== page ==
I am connected to the world in new and surprising ways. I trust that I can open my front door, walk out into the universe and have awesome adventures that teach me new things. I like “chewing on life’s gristle”.

 

 

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Writing 101, Day Fifteen: Your Voice Will Find You – Actually I Think It Did

Annual conferences are a thing of the past for me. I don’t remember when I stopped going, or even why. Being with crowds of people no longer appeals to me. I now live in the smallness of things.

Several years ago a row of one-story businesses around the corner from my townhouse, including a two-story car garage that extended to just behind my backyard fence, was scheduled for demolition. A seventeen-story apartment building was to replace the little businesses. We, the inhabitants of the townhouses, were distraught over the impending loss of light and our view of the city skyline. I had recently experienced the sudden loss of vision of my left eye and was adjusting to a new way of seeing. There was a lot of change all at once.

Brick walls were the first to go in the demolition process. I walked over to the lot to investigate and found the man who was re-moving the bricks talking to the manager of the wrecking crew. I learned that the bricks were destined for New Orleans to become part of rebuilding the city after the destruction wrought by Hurricane Katrina. I spent two years in New Orleans when I was in college there. I visited the city shortly after the hurricane as a concerned friend to see how everyone was doing. I marveled at the recycling of my neighbor’s torn-down bricks in the process of rebuilding the city.

I don’t have to leave home to participate in events of the universe. They arrive at my door. It only takes opening my eyes to what is going on around me.

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How it all began.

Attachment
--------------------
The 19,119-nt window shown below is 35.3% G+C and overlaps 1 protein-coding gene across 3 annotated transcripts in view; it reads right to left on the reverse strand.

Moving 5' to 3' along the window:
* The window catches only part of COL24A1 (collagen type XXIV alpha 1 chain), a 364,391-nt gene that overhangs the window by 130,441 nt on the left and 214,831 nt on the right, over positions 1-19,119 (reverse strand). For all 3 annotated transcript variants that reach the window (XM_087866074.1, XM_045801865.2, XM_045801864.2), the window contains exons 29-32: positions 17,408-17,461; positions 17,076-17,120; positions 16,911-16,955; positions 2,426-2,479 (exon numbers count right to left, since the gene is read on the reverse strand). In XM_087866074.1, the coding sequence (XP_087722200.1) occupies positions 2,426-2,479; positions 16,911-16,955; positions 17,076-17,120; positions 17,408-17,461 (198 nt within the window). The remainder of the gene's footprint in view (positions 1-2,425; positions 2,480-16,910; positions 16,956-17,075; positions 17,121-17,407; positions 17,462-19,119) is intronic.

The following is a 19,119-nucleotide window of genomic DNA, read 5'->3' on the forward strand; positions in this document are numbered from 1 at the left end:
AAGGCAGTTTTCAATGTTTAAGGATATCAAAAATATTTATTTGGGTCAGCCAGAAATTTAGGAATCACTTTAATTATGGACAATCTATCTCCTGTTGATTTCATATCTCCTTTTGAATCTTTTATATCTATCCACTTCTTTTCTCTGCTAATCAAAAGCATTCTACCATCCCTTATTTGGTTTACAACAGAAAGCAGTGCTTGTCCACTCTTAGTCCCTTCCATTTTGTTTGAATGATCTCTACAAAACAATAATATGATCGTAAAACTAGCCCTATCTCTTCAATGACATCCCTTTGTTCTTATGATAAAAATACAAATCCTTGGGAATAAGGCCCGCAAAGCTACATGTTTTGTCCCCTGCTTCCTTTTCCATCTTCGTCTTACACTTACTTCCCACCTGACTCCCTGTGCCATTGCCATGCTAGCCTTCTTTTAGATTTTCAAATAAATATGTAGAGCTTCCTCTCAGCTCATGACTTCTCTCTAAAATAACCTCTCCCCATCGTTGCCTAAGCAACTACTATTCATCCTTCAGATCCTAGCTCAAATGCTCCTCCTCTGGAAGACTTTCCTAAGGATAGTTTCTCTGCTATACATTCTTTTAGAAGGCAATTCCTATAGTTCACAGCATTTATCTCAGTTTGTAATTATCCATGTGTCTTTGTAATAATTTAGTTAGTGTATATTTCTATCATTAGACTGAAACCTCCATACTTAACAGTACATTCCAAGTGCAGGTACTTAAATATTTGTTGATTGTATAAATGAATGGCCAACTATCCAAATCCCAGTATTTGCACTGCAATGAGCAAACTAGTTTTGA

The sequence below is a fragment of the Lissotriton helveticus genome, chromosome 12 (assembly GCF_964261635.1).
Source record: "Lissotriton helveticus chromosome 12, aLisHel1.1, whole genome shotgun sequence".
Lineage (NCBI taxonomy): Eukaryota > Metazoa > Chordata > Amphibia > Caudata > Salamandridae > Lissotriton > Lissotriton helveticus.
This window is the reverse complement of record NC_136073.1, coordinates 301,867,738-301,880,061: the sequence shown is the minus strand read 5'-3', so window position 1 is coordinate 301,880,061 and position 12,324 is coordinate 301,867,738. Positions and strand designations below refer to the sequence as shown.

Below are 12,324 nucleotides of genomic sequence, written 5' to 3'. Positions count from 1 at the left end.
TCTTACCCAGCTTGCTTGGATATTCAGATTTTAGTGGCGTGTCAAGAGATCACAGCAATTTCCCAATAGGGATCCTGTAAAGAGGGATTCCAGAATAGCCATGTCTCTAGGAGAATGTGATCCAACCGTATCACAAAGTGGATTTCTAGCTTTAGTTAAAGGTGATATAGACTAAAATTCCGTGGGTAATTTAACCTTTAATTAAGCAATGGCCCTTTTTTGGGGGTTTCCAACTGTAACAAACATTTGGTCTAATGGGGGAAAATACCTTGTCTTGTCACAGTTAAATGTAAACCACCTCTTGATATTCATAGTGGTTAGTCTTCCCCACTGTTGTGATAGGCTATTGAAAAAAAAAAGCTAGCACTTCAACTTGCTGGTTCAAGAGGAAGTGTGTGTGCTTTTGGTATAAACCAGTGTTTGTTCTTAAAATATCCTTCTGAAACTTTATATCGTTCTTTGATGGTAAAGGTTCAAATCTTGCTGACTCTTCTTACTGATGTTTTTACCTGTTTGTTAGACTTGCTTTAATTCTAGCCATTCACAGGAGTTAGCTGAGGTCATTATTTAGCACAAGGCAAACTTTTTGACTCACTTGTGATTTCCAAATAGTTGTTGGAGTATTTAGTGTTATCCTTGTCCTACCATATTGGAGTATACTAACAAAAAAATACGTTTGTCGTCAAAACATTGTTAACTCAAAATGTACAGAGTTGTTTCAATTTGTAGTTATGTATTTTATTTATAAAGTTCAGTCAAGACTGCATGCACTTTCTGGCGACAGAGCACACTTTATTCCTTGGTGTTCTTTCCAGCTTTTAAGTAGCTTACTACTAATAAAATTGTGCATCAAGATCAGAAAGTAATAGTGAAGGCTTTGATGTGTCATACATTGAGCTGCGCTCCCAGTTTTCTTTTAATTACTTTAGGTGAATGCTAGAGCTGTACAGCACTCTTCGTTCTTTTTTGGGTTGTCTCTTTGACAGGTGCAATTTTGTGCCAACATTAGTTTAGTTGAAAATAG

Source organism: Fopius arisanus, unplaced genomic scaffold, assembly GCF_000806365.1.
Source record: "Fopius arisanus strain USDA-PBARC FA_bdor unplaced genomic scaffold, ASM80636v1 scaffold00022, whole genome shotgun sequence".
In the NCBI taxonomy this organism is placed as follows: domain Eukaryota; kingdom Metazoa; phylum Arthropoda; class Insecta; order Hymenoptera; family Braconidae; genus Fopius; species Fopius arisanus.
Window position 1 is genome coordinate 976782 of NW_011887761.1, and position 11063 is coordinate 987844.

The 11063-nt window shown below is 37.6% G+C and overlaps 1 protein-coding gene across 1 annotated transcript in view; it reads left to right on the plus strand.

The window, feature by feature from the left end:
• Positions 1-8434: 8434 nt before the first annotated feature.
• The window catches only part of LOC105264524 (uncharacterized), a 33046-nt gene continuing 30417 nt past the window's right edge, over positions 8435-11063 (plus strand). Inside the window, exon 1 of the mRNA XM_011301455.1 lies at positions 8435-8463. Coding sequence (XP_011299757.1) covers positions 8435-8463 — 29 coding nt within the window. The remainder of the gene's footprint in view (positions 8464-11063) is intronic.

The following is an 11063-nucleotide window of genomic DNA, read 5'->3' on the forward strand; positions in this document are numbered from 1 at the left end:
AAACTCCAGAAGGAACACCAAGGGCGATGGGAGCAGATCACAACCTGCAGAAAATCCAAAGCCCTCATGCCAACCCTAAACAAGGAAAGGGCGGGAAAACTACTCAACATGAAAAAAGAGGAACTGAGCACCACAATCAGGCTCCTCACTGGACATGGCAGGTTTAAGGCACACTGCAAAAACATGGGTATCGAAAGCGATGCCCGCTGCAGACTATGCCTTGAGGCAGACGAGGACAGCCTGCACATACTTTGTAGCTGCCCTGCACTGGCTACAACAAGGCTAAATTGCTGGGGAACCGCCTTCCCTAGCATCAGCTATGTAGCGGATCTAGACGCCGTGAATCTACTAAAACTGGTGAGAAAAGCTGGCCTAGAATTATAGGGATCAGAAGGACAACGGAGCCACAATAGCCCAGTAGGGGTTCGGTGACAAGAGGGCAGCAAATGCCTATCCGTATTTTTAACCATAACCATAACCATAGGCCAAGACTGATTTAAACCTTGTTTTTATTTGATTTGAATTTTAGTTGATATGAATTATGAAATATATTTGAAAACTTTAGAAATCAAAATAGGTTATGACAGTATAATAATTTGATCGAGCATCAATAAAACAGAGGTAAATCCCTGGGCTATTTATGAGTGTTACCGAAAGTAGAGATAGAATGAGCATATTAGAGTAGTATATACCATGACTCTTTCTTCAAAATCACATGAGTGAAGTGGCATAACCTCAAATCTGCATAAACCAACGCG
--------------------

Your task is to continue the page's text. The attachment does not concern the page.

What we call the beginning is often the end
And to make an end is to make a beginning.
The end is where we start from.

T.S. Eliot

It all started while watching old family slides at Christmas time a couple of years ago with all my children and grandchildren.

At that time I was remarried. My second husband and I had become grandparents a bit late in life and both delighted in our grandchildren. His lived in the same city as we did. I visited my children and grandchildren who lived some distance away as often as possible, but there is no substitute for on the ground, everyday grand parenting. I wanted to get to know my grandchildren by being a part of their everyday ups and downs. Deep inside I understood that if I reached the end of my life and hadn’t made this move I would regret it.

I didn’t know how this would come about. And then we watched the slide show of family photos. I felt the indescribable and irreplaceable pull of BEING FAMILY. There is nothing like it. It gave me the confidence and energy to make my life changing move. When I told my sons what I intended to do they replied that I sounded so free. They could hear it in my voice.

I had no idea how to tell my husband about my dream. I was afraid he would be terribly hurt and angry. A friend suggested that instead of telling him my decision, I ask him how we could work out plans together for me to move and rent an apartment. And we did. What I so dreaded never occurred. It’s like the words of the poet William Cowper in an old hymn, “Ye fearful saints fresh courage take, the clouds you so much dread, are big with mercy and will break in blessings on your head”.

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Sometimes everything has to be enscribed

Sometimes everything has to be enscribed across the heavens so you can find the one line already written inside you.

Sometimes it takes a great sky to find that small, bright, and indescribable wedge of freedom in your own heart.

David Whyte

When I was fifty-five I decided I wanted to be an original. I wanted to stop doing what others expected of me and discover the person who emerged. For the past twenty years I have been exploring new ways of experiencing the world I come in contact with and how it changes me.

On Mother’s Day one of my sons said “Mom, you think about life a lot and like to write so why don’t you do a blog” When another son called to wish me Happy Mother’s Day, I mentioned the blog idea. He put his eleven old son on the phone to offer advice. This grandson has a blog and walked me through creating one of my own on Word Press. Voila! Here I am, ready to write my stories about that great sky and find the unique line written inside me.